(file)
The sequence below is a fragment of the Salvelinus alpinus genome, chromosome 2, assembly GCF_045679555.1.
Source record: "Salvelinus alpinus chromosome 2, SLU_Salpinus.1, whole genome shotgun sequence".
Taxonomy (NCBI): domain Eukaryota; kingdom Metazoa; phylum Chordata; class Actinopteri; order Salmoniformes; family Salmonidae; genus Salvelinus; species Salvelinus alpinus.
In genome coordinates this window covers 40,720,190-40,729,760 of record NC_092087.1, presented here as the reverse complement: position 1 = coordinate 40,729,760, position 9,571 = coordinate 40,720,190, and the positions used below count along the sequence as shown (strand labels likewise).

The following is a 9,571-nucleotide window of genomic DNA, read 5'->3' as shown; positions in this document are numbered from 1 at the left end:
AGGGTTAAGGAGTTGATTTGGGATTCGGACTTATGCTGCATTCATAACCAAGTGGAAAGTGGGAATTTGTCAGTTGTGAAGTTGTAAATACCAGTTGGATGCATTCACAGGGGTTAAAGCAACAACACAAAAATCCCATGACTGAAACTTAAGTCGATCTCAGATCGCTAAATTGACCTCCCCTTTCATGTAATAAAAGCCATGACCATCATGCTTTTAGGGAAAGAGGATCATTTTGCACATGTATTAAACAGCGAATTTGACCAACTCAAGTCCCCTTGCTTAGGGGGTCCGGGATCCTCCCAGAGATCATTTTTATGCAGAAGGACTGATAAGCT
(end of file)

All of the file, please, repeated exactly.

The sequence below is a fragment of the Salvelinus alpinus genome, chromosome 2, assembly GCF_045679555.1.
Source record: "Salvelinus alpinus chromosome 2, SLU_Salpinus.1, whole genome shotgun sequence".
Taxonomy (NCBI): domain Eukaryota; kingdom Metazoa; phylum Chordata; class Actinopteri; order Salmoniformes; family Salmonidae; genus Salvelinus; species Salvelinus alpinus.
In genome coordinates this window covers 40,720,190-40,729,760 of record NC_092087.1, presented here as the reverse complement: position 1 = coordinate 40,729,760, position 9,571 = coordinate 40,720,190, and the positions used below count along the sequence as shown (strand labels likewise).

The following is a 9,571-nucleotide window of genomic DNA, read 5'->3' as shown; positions in this document are numbered from 1 at the left end:
AGGGTTAAGGAGTTGATTTGGGATTCGGACTTATGCTGCATTCATAACCAAGTGGAAAGTGGGAATTTGTCAGTTGTGAAGTTGTAAATACCAGTTGGATGCATTCACAGGGGTTAAAGCAACAACACAAAAATCCCATGACTGAAACTTAAGTCGATCTCAGATCGCTAAATTGACCTCCCCTTTCATGTAATAAAAGCCATGACCATCATGCTTTTAGGGAAAGAGGATCATTTTGCACATGTATTAAACAGCGAATTTGACCAACTCAAGTCCCCTTGCTTAGGGGGTCCGGGATCCTCCCAGAGATCATTTTTATGCAGAAGGACTGATAAGCT